Indianapolis Colts

Sunday’s Jaguars-Colts game has giant implications, says Mike Chappell.

Jacksonville Jaguars

The Jaguars rebounded to bounce the Raiders, says Vito Stellino.

David Garrard matched Mark Brunell’s team record for touchdown passes in a season, says Tania Ganguli.

John Henderson wasn’t a big factor for Oakland, says Garry Smits.

Rashad Jennings joined the party in the backfield, says Ganguli.

The Jaguars showed the confidence and mettle of a champ, says Gene Frenette.

Ganguli and Frenette review the game. (Video.)

Kirk Morrison is thrilled about being part of a playoff race, says Ganguli.

Darren McFadden ran wild in a loss, says Smits.

Special teams were a big factor, says Jeff Elliott.

Tennessee Titans

Six factors that have gone into the Titans' plunge, from John Glennon.

Bud Adams said he’s not happy but he’s not ready to make decisions, says Jim Wyatt.

RTC: Does Denver covet Kubiak?

December, 10, 2010
Reading the coverage…

Houston Texans

Ray Lewis remains the Ravens’ beacon, says Jeffrey Martin.

John McClain says Denver might covet Gary Kubiak. Considering the Texans’ season, it doesn’t seem like high aspirations.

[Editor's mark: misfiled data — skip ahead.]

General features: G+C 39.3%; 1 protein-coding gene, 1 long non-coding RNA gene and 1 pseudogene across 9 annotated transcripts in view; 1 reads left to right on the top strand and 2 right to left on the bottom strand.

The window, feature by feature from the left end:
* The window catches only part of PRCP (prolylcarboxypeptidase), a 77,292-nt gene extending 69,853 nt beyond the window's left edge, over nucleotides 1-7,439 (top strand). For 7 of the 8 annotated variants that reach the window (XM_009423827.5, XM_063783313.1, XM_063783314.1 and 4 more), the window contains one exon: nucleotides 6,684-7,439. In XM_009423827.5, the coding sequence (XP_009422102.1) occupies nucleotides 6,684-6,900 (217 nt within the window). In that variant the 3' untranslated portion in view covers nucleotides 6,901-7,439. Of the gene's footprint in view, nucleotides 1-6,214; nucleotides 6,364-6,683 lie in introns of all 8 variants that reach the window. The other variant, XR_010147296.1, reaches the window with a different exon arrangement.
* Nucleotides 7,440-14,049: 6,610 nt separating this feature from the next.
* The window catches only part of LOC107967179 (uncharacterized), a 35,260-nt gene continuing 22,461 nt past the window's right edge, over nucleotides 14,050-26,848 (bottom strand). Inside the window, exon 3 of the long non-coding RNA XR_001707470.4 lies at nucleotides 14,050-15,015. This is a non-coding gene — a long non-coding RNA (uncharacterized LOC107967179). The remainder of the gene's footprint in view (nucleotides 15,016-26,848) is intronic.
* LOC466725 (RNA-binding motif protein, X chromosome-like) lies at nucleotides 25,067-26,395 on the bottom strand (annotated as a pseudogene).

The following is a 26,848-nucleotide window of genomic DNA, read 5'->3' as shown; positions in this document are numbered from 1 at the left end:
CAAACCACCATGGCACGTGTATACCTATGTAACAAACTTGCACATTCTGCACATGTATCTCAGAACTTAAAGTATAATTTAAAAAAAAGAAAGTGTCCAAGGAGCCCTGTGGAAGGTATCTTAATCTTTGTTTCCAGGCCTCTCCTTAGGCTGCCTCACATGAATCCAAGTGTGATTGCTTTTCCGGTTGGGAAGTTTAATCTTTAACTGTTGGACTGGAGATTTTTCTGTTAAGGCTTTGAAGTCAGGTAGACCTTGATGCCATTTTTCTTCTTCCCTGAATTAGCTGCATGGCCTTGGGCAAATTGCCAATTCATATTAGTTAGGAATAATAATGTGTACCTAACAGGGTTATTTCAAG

Richard Justice wonders what Bob McNair thinks about.

Indianapolis Colts

On this night, Peyton Manning was Peyton Manning, says Bob Kravitz.

Manning and Pierre Garcon answered the Titans’ rally, says Phil Richards.

Garcon’s resurgence continues, says Phillip B. Wilson.

The Colts forced the issue and ran 32 times, say Mike Chappell.

Manning was at the facility watching tape on Sunday, the first time he’s ever done that, says Pete Prisco.

Manning broke out of his funk, says Thomas George.

The NFL is not about dominant victories and this was just fine, says John Oehser.

Garcon has been great lately, says Nate Dunlevy.

Jacksonville Jaguars

John Henderson is coming back to Jacksonville and talking tough, says Tania Ganguli.

Joe Cullen likes his defensive line rotation, says Vito Stellino.

Ganguli and Stellino dress up in red and talk Raiders-Jaguars. (Video.)

An extension pushed the blackout deadline to today.

Tennessee Titans

It’s more misery, not late-season magic, for the Titans, says Jim Wyatt.

Just how far can the Titans sink, asks David Climer.

The defense couldn’t make a final stand, says John Glennon.

The Titans got Manning back on track, says Joe Biddle.

Jeff Fisher on Vince Young and the future. (Video.)

A return to the basics meant a productive night for Chris Johnson, says Jerome Boettcher.
Jacksonville likes to be, and wants to be, a big, physical defense.

To rebuild into that, General Manager Gene Smith has spent three prime picks in his first two drafts on defensive tackles. And Terrance Knighton, loving known as Pot Roast, and Tyson Alualu, are starting to give this group an identity. (Rookie D'Anthony Smith landed on IR in camp.)